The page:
I did not feel snow in the air when I came home last night, even though it was spitting watery flakes this morning. Not so far away, it has fallen in sheets apparently. London often feels like its own little world.
I was talking about this earlier. About whether the rest of the UK is as fast and full and connected and wonderful and tiring and all-consuming. I don’t think it is, having lived in non-London UK for most of my life. I complain about the speed and the intensity but it suits me, now, I think. As intensely as I am aware of the sense of isolation and anonymity in city life, so too do I feel an enormous sense of pride and the buzz that comes from being part of a City. In some ways I like the ambiguity: there’s an awareness in tension that is lost in complacency.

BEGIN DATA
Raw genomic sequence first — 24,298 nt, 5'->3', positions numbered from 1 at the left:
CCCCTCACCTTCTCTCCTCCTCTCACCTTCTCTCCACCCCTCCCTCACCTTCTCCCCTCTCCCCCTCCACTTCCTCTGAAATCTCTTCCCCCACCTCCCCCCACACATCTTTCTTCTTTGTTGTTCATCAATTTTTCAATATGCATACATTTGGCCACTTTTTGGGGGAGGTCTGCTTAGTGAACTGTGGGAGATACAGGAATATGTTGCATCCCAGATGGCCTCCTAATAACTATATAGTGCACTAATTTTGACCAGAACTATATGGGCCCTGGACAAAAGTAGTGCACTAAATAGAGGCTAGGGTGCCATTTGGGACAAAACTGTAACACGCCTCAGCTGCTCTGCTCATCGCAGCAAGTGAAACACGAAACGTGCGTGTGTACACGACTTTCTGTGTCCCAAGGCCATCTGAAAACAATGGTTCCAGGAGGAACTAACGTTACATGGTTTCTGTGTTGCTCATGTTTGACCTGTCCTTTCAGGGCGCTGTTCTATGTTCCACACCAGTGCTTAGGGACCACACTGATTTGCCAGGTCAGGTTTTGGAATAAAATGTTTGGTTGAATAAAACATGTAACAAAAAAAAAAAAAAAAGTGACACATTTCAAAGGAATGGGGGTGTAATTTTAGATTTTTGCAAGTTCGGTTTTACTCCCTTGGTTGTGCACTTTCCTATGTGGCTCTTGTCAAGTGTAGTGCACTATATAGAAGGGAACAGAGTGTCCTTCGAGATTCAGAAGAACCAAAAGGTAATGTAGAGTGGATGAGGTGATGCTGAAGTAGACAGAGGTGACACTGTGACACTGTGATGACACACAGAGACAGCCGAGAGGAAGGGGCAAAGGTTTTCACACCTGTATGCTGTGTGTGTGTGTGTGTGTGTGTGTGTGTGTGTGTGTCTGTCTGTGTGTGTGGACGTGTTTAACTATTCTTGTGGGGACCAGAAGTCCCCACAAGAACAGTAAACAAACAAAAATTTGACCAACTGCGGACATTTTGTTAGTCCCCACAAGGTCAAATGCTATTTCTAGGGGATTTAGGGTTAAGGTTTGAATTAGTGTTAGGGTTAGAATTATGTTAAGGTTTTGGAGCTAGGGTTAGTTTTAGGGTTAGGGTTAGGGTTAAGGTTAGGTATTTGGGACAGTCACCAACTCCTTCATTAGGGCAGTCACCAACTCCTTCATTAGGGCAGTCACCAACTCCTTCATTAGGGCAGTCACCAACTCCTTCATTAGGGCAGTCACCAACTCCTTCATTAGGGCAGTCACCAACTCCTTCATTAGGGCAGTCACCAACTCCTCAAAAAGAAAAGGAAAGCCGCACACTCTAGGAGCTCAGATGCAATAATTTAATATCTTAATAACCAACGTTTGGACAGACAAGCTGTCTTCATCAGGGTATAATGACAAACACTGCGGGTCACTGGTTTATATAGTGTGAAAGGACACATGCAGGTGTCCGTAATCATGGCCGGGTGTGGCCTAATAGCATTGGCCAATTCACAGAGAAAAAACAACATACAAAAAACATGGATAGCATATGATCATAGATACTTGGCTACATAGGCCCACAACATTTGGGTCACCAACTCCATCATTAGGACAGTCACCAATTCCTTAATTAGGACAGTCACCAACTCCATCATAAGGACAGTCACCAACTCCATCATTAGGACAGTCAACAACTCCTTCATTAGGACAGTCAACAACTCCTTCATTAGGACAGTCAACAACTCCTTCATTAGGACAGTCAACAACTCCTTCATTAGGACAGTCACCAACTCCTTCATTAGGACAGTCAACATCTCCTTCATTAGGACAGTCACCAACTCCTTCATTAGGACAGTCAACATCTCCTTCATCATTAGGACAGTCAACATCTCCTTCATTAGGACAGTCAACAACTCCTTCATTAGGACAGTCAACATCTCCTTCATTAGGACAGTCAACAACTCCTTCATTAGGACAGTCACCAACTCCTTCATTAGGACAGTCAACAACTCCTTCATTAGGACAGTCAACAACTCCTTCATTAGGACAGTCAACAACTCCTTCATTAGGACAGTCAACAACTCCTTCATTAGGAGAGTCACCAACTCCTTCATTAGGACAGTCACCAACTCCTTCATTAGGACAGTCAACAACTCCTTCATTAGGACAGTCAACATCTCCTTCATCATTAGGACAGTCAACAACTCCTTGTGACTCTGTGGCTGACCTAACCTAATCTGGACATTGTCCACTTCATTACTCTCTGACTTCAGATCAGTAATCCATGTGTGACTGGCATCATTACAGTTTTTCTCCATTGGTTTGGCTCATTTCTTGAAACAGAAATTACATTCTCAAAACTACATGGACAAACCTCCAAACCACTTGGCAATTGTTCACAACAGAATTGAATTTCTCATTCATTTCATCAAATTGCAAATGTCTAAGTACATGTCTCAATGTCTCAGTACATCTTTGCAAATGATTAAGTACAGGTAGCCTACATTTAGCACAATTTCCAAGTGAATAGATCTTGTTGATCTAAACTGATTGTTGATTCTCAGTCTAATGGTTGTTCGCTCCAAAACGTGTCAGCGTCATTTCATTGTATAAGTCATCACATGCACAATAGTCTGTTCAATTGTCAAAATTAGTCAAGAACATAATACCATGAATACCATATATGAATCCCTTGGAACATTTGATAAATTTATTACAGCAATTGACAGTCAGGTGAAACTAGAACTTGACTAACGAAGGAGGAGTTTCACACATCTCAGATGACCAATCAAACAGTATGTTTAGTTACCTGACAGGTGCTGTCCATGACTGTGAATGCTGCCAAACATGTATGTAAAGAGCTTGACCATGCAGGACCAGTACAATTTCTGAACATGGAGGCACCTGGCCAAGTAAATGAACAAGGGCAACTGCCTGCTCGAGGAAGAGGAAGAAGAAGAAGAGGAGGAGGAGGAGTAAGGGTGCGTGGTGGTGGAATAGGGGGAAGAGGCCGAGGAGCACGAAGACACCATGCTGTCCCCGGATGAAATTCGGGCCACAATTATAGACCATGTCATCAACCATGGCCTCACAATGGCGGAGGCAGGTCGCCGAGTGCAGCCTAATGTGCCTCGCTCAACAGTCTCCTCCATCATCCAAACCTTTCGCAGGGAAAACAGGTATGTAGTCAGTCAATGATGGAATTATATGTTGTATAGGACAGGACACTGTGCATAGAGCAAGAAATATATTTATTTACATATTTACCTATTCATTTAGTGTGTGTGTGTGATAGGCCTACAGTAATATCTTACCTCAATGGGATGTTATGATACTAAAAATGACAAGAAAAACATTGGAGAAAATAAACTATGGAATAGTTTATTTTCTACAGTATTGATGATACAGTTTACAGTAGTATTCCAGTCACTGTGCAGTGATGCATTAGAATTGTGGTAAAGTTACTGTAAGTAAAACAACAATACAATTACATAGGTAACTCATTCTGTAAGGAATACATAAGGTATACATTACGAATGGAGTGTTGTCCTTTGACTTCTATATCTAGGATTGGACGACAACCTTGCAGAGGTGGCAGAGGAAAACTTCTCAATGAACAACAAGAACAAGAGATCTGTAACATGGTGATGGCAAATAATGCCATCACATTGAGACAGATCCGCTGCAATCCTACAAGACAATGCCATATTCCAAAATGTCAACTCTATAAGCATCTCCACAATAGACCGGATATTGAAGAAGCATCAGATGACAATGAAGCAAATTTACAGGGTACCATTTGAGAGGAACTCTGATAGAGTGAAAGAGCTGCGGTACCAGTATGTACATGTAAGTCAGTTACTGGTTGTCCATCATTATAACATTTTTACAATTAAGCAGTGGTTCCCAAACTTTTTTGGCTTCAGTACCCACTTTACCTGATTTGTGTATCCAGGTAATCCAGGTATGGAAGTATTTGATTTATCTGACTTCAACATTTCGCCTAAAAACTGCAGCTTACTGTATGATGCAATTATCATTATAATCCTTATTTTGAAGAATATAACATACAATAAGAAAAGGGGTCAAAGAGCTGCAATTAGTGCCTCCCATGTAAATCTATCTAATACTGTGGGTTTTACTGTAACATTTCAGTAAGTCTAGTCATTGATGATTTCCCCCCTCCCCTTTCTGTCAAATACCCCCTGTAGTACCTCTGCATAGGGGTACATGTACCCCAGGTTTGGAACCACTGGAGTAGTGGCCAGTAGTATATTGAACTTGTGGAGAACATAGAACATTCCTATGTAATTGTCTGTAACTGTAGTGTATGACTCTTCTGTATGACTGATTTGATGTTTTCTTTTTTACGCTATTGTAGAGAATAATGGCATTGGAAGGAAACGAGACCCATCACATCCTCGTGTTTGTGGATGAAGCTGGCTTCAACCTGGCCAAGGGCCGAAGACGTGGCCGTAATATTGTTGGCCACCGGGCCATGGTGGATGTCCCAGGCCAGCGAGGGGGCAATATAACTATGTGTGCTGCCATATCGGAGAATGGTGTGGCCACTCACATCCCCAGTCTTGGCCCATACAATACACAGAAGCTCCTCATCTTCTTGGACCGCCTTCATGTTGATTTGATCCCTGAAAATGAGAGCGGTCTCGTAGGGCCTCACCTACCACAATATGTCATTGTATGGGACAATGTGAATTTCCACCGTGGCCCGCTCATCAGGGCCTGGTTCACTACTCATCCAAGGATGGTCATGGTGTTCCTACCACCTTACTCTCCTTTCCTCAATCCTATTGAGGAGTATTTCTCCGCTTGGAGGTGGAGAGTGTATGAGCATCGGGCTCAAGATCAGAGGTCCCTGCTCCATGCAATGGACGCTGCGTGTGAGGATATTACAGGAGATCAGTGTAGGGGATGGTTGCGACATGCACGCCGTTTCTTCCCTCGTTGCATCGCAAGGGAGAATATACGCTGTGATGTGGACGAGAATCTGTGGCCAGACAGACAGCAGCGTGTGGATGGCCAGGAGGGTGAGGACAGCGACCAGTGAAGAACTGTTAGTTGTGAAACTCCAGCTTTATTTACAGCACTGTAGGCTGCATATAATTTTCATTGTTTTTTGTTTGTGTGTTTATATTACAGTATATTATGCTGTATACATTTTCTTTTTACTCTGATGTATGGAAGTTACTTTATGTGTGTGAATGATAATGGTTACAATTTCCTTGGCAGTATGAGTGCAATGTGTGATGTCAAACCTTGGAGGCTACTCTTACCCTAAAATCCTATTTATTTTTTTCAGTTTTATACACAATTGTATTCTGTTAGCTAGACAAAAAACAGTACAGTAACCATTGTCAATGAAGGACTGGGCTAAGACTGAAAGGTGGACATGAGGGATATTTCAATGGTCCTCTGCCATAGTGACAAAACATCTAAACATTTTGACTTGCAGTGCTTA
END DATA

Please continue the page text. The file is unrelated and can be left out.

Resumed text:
London at Christmas is equally contradictory. On the one hand, I am frustrated by the invasion of crowds and the fact that London time is slowed back down; on the other hand, the excitement congregates under the sparkling lights and baubles of Covent Garden, and the Christmas trees on street corners and London’s squares have transformed winter into something magical. I feel like a child again.
I have been back in London for two years now. I wonder how I lived out of it before. There is the sense that it has a life of its own. That, even during the most traditional of periods, it manages to create something surprising and new. That it can leave you drained, if you let it, but it can also be the most exhilarating place on earth.